Activision Blizzard, Electronic Arts, Take-Two, and Ubisoft all posted record gains in the first half of 2020. DFC's David Cole weighs in.
It’s no surprise at this point that the games business at large has benefited greatly from the COVID-19 crisis, but a new report from analytics group DFC Intelligence examines the trend on an individual publisher basis. Specifically, the report takes a look at how Activision Blizzard, Electronic Arts, Take-Two Interactive, and Ubisoft have been performing. According to the firm’s research, revenue for these four publishers have grown by a combined 43% over the last six months.
For DFC analyst David Cole, the strong showing from these particular publishers highlights the industry’s overall dependence on live-service games. From Grand Theft Auto Online to Rainbow Six Siege, each of these companies has made live-service a pillar of their business, which Cole said has contributed a great deal to their growth despite a lack of major premium releases.
“These companies have really made a move from a packaged goods model to games-as-a-service where they can generate ongoing revenue without releasing new products,” Cole told GameDaily. “These companies generally had record revenue over the last six months, but there were no major product releases by them in the first half of 2020.”
Clearly, in an age where GaaS have come to dominate the market, single-purchase premium games aren’t necessary for success. The prime example of this is Grand Theft Auto V from Rockstar and Take-Two. Originally launched in 2013 on last-gen consoles, GTA V has thrived in the current generation thanks to GTA Online. Take-Two and Rockstar clearly intend to keep the party rolling come next-gen, too, because the game has been confirmed for the PS5 and Xbox Series X.
“GTA is now clearly the biggest game franchise of all time,” Cole explained. “GTA V took things to an entirely new level, and is going as strong as ever seven years after its launch. Previous entries in the franchise saw Take-Two fortunes soar in the launch window only to decline aftward. GTA V is a prime example of how much more valuable a core franchise can be when it successfully does a games-as-a-service model.”
Many have speculated that the success of GTA V as one of the most profitable video games of all time has Rockstar eager to push out a sequel, but Cole said not to hold your breath for a GTA VI. After all, there’s no reason to rush a follow-up when your game continues to be the most profitable entertainment product of all time.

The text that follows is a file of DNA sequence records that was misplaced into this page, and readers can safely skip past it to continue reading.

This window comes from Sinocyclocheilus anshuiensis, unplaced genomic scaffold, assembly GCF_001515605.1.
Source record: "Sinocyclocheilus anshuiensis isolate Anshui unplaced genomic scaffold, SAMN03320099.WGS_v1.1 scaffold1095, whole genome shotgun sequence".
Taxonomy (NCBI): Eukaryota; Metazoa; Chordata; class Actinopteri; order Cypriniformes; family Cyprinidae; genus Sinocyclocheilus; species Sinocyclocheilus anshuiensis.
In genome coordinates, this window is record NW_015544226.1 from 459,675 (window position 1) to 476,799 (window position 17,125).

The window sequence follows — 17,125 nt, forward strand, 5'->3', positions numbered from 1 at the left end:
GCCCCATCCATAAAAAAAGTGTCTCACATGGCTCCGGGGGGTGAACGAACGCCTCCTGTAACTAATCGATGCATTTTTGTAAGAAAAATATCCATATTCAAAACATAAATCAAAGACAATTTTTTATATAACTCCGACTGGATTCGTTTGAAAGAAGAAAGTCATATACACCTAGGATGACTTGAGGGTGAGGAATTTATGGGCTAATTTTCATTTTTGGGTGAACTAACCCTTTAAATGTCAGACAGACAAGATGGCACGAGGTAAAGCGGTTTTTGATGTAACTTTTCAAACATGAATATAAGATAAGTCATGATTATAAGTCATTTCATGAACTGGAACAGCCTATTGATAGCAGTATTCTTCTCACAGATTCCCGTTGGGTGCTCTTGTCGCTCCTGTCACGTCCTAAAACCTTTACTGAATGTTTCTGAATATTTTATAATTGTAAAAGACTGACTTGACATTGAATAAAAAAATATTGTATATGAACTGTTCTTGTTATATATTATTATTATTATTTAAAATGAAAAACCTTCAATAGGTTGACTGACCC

Not one to be left behind, Activision Blizzard has also positioned live-service games as its central pillar of business. Between World of Warcraft, King’s lucrative mobile suite, and the expanding nature of the Call of Duty franchise, GaaS revenue makes up the bulk of the publisher’s income.
For its part, EA relies less on live-services than Take-Two and Activision Blizzard. Not that the model doesn’t play an important role in EA’s business--the publisher’s line of sports titles all prominently employ live-services to great effect. But, comparatively, Activision’s portfolio is far more varied.
“EA has sports, which is very lucrative, but Activision Blizzard simply has more diversity,” Cole said. “It has products that reach a wider audience. It’s not that EA is in a bad position, it’s just clear why Activision is more of an investor favorite. Also, it is worth noting that FIFA and other sports have licenses with associated fees, renewal issues, etc.”
Activision and EA also play to different markets, with the former more invested on the PC side, while the latter's strength is consoles. Also, Activision has a strong foothold in the distribution space with Battle.net, where EA’s Origin distribution has not been nearly as successful.
To that end, EA recently launched its EA Play subscription service on Steam, which Cole said points to EA’s weaker position in the standalone distribution segment.
“I think this is an admission that Origin, and EA’s efforts at digital distribution, were dragging it down,” he said. “In our user testing, consumers hated Origin, and I think it added to EA's generally poor image among consumers. I think Origin is still around, but the movement to Steam could really help the company focus on building its product line rather than trying to be a distributor.”
Elsewhere, Ubisoft is the black sheep of DFC’s report. The company was recently rocked by a wave of sexual abuse allegations that repotedly date back more than a decade, resulting in the firing of a number of high-profile executives. While the impact of these allegations on Ubisoft’s business remains to be seen, Cole said that the company was already undergoing significant reorganization before they were made public.
“Ubisoft could be a company that benefits significantly from the COVID-19 situation,” he explained. “With stay-at-home, it saw a big increase in sales of their back catalog, which meant they beat forecasts by a pretty hefty margin. Ubisoft has a nice line of franchises, but has really in the market approach.”
A number of the employees that have left the company were in creative departments, which has the potential to result in game delays. In the worst case scenario, Cole said that if Ubisoft can’t successfully navigate this current shakeup, we could see another company finally swoop in and buy it, a situation that has been hypothesized a number of times in the past.
All told, DFC’s report highlights a number of prominent trends currently impacting the games industry. Between COVID-19 and the overall shift to games-as-a-service, the business of video games is experiencing a golden age.
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